Building a Community for Your Company’s Open Source Projects – Part 1: Openness and Transparency

Building a community around your company-initiated open source projects is hard. Communities require interactions with other humans, and humans aren’t mindless automatons. We have feelings and bad days. We can be squishy, unpredictable, and irrational. But you can’t have a community without the people, so you need to find ways to encourage people to participate. Sometimes it can be really difficult to get people to contribute to your project, and unfortunately, there is no magic bullet or one size fits all solution. In this three part series, I’ll focus on some things that you can do (or not do) to increase the chances of successfully building a community for your project. 

Defining “company-initiated open source project”

Before we dive in, let’s talk about the type of project that this blog focuses on. Keep in mind that these are loose ideas with a lot of overlap, and not every project fits cleanly into just one of these: 

  • Grassroots open source projects: These tend to have more people who contribute out of a personal interest in the project. They usually have independent foundations with elected governance to help with coordination of the project (e.g., Gnome and Debian)
  • Ecosystem projects: These also tend to be under neutral foundations for governance, but those foundations often look more like collections of companies, and a large percentage of the contributors are usually participating as part of their day jobs (e.g., Linux Foundation and CNCF projects, like Kubernetes)
  • Company-initiated open source projects: This is the focus for this series of blog posts. These are open source projects that are maintained within a company, rather than being under a foundation. Governance usually starts with mostly the employees who made the initial contributions.

To clear some of the roadblocks to building and sustaining a healthy open source community for your company-initiated project, a good place to start is by building an open source strategy if you don’t already have one, which is covered in more detail in my previous blog post.

Openness and Transparency are Critical

One of the most important things you can do to encourage involvement from people from outside of your company is to run your project using open and transparent processes.

It’s all too easy to rely on internal meetings and tools for communication and decision-making; these tools and practices apply for your other work, so why not for this project as well?  While leveraging internal processes simplifies contributions from within your company, it builds barriers to all other potential contributors and community members. A great starting point to building a vibrant community is to  discuss and make decisions in a public forum, like a mailing list, or in public meetings that anyone can join or watch later. As a community member outside of the company, I want to be able to have input and influence decisions.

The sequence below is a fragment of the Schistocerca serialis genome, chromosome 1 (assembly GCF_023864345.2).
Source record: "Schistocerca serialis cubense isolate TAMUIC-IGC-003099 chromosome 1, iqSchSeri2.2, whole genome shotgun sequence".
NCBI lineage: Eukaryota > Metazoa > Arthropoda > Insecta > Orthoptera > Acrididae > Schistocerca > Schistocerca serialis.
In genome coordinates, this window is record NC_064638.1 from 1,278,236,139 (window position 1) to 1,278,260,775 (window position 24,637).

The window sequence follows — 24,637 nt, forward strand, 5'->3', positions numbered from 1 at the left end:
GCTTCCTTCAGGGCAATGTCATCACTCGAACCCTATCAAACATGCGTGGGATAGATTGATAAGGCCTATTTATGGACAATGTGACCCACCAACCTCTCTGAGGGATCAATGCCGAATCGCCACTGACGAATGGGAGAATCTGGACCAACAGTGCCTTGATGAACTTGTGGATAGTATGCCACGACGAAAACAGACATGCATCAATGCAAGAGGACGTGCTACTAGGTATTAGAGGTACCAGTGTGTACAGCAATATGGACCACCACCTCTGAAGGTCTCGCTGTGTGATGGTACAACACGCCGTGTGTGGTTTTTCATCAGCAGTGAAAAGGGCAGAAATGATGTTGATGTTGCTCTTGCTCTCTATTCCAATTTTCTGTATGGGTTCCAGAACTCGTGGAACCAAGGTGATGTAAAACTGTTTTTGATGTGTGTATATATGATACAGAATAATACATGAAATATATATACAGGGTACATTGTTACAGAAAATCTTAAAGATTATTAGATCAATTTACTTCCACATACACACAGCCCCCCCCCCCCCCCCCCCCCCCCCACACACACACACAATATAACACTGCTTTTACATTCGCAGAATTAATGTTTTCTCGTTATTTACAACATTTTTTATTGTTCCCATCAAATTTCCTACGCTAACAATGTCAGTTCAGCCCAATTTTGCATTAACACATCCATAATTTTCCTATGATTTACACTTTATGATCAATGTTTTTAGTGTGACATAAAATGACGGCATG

Next, use  a public issue tracker that contains all, and I mean all, of the bugs and features that are currently being worked on, and for your team to use pull requests and the same process as any other community member when making contributions. These bi-directional communication channels give users, contributors, and maintainers a place where everyone can get together to discuss use cases, get direct feedback on features, and talk about the project, which can help build your contributor funnel to turn some users into contributors and contributors into leaders.

If you want people to contribute to your company’s open source project, transparency and openness are vital. This includes making sure that you have open and transparent governance with a documented process for who makes the decisions along with how and where  decisions are made.

As an external community member, I might eventually want to move into a leadership position, so it can help to document the process for becoming a leader. This doesn’t necessarily mean that every leadership position is available, but it should be fairly easy to move people into maintainership positions where they are responsible for some component or to give them commit or approval access.  Ultimately, if people feel shut out or constantly surprised by new directions or changes within the project, they are less likely to stick around, which is why having a clearly documented, open and transparent governance process is so important.

In some cases, having open and transparent governance involves being honest with yourselves and with the community. For example, you may want to keep the leadership for certain key roles within the company, but by being transparent about your reasons and documenting it, people can understand why and avoid being frustrated about it later. There may also be areas where you prefer to have contributions and areas that are harder for people to contribute. Put this in the documentation and make sure that you are encouraging people to contribute in the areas where their contributions are desired and more likely to be accepted. 

I hope that this post has convinced you of the importance of openness and transparency when building a community around your open source project. Stay tuned for the next post in the series, which will be focused on community growth.

Dawn Foster is the Director of Open Source Community Strategy in VMware’s Open Source Program Office. You can learn more about Dawn by visiting her blog or following her on Twitter.


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